This is the year of firsts. For the first time, the game show trophy will be awarded as part of the Primetime Emmys ceremony (which has been delayed to January), instead of the Daytime Emmys. Additionally, it’s the first time in many years that a new show has broken into the game show category.
In addition to longtime series “Family Feud” (which bowed in 1976), “Wheel of Fortune” (1983), “Jeopardy” (1964) and “The Price Is Right” (1972), NBC’s “That’s My Jam” landed a spot in the category for its second season. Debuting in 2021, the variety show is exec produced and hosted by 17-time nominee Jimmy Fallon, inspired by what he does in the late-night space with “The Tonight Show Starring Jimmy Fallon.”
“I think ‘That’s My Jam’ resonates with people because it’s a very different kind of game show, with comedy and music at its core,” says executive producer and showrunner Mike Yurchuk. “It’s pure entertainment. It has celebrities cutting loose, getting competitive, playing fun games and performing in ridiculous ways … I don’t think there is anything quite like it on TV.”
It’s not an easy category, especially for new programming; “Jeopardy,” which has 19 overall wins and 38 nominations in the category, won the last three years in a row. “The Price Is Right” has eight wins and 36 nominations while “Wheel of Fortune” has 21 noms and “Family Feud” has 16 noms and two wins.
“To be in categories with perennials is such a huge honor. Jimmy adores television and has encyclopedic knowledge of every format,” says executive producer Jim Juvonen. “If he wasn’t one of the most legendary hosts of all time, he’d be the most prolific producer of game shows and musical variety shows. Right now, he’s doing both.”
The Universal-produced, 10-episode second season broke through much more than the show’s first season, streaming on Peacock and increasing 70% in total viewers. It also garnered big names, with appearances by Kelsea Ballerini, Quinta Brunson, Taraji P. Henson, Keke Palmer and Billy Porter, among others.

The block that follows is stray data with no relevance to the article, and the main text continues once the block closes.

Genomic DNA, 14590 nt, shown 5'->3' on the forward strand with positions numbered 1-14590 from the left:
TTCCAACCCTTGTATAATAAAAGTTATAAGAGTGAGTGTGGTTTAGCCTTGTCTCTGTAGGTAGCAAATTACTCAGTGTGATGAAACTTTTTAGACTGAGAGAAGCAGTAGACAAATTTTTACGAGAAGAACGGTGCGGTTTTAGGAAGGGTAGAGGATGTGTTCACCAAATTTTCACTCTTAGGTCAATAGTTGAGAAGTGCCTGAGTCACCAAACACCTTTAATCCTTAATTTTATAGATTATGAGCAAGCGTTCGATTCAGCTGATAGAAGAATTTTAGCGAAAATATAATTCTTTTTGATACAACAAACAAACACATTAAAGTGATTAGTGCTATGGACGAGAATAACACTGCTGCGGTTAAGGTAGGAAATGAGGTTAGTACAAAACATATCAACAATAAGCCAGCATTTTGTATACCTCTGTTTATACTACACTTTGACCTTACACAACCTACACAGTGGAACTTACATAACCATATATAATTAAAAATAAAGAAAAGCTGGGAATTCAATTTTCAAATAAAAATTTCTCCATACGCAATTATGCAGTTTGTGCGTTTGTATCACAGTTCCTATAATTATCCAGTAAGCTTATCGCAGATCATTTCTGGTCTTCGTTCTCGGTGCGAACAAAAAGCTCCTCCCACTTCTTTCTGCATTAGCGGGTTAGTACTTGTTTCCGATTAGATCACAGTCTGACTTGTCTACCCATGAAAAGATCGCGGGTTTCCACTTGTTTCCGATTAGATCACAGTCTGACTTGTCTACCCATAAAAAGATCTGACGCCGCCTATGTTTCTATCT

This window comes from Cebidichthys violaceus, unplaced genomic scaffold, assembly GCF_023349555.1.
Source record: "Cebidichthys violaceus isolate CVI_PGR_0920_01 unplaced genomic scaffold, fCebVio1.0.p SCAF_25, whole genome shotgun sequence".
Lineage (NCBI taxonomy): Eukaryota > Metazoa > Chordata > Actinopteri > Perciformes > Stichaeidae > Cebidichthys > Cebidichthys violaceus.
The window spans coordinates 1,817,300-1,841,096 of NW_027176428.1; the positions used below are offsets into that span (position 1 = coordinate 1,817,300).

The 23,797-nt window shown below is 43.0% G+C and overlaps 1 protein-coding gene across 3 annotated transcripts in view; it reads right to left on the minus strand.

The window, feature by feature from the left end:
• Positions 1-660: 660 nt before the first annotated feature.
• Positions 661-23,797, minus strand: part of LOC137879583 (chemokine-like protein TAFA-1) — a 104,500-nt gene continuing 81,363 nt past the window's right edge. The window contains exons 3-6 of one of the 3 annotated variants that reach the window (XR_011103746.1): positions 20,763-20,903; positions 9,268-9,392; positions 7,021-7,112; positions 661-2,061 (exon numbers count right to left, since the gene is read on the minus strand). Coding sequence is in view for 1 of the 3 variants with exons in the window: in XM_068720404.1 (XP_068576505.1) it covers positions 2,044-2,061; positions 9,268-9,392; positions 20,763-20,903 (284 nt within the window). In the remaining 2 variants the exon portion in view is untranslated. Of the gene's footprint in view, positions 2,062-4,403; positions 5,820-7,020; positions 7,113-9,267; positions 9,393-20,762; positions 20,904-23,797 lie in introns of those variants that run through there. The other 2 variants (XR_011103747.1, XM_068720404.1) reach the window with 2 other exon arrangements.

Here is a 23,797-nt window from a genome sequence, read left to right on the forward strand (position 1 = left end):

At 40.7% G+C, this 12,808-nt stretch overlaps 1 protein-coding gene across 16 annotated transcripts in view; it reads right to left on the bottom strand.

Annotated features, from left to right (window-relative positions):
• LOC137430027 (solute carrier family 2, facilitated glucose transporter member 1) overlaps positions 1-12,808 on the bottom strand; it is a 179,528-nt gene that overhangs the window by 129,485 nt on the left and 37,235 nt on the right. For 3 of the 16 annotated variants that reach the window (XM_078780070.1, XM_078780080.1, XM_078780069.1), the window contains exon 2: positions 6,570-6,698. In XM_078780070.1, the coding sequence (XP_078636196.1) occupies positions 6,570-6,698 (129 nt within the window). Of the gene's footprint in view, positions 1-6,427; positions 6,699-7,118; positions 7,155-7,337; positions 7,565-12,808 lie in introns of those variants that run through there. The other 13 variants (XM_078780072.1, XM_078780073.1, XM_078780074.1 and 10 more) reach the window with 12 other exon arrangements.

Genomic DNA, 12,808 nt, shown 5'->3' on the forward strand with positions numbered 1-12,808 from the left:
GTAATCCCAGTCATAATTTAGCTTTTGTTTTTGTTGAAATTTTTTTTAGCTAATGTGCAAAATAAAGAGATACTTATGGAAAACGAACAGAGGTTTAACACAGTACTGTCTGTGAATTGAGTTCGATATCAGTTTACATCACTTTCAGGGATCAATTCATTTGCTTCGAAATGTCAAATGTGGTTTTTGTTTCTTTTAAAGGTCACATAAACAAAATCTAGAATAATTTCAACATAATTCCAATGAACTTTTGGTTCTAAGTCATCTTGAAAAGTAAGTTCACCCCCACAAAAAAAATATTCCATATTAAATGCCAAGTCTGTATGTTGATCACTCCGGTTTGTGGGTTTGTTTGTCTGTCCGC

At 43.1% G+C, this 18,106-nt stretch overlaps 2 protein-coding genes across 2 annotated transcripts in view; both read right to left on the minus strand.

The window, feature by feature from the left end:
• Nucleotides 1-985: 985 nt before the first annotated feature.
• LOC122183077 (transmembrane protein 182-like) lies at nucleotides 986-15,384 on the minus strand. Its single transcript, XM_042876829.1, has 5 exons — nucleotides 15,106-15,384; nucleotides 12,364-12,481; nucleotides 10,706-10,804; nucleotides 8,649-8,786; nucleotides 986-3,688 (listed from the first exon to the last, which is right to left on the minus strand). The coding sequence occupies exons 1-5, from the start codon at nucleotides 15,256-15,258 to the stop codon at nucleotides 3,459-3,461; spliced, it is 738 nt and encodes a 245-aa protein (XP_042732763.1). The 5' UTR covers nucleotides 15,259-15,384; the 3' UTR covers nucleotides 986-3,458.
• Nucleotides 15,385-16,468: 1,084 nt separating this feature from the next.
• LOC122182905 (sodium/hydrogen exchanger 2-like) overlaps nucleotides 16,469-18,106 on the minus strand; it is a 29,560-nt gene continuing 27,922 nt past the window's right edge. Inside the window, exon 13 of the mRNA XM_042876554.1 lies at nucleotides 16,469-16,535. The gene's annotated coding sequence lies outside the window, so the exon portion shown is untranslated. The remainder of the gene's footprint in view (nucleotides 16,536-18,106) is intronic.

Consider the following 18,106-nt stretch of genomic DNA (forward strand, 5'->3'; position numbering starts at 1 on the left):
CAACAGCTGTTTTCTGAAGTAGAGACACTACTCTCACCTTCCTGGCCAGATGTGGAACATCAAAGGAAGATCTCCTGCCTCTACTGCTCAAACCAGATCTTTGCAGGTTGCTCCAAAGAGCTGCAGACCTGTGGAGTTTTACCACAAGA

“Sometimes we partner guests together that have no connection to each other besides a mutual admiration for each other. Chance the Rapper and Joseph Gordon-Levitt didn’t know each other but were huge fans of each other’s work and became best friends by the end of it,” says Yurchuk. Sometimes, it also leads to jobs: Taraji P. Henson told Brunson she’d love to appear on “Abbott Elementary” while on set. Henson went on to play Brunson’s mother on the ABC mockumentary — and earned a guest Emmy nom for the spot.
“I think it’s incredible that their friendship started on our show,” Yurchuk adds. “Sometimes the secret is booking the best guests we can and letting the chips fall where they may in terms of scheduling. Will.i.am and Joel McHale might not be the first pairing you think of, but seeing Will jump into Joel’s arms and have the time of his life is what you hope for as far as the guest experience goes.”
However, Juvonen says Fallon is the show’s real secret ingredient.
“He does his homework, he listens, he cares so much about his guests and what will help them score. He hears the name of someone who might come on the show and immediately has three ideas for them. That plus the collaboration with production is spot on,” the producer says.
“The show feels like it comes straight out of Jimmy’s brain — he’s the Willy Wonka in this music and comedy and pop culture chocolate factory, and our guests don’t hesitate to jump in and follow his lead.”
- ‘That’s My Jam’ Producers on Striking Gold With Jimmy Fallon’s Game Show: ‘He’s the Willy Wonka’
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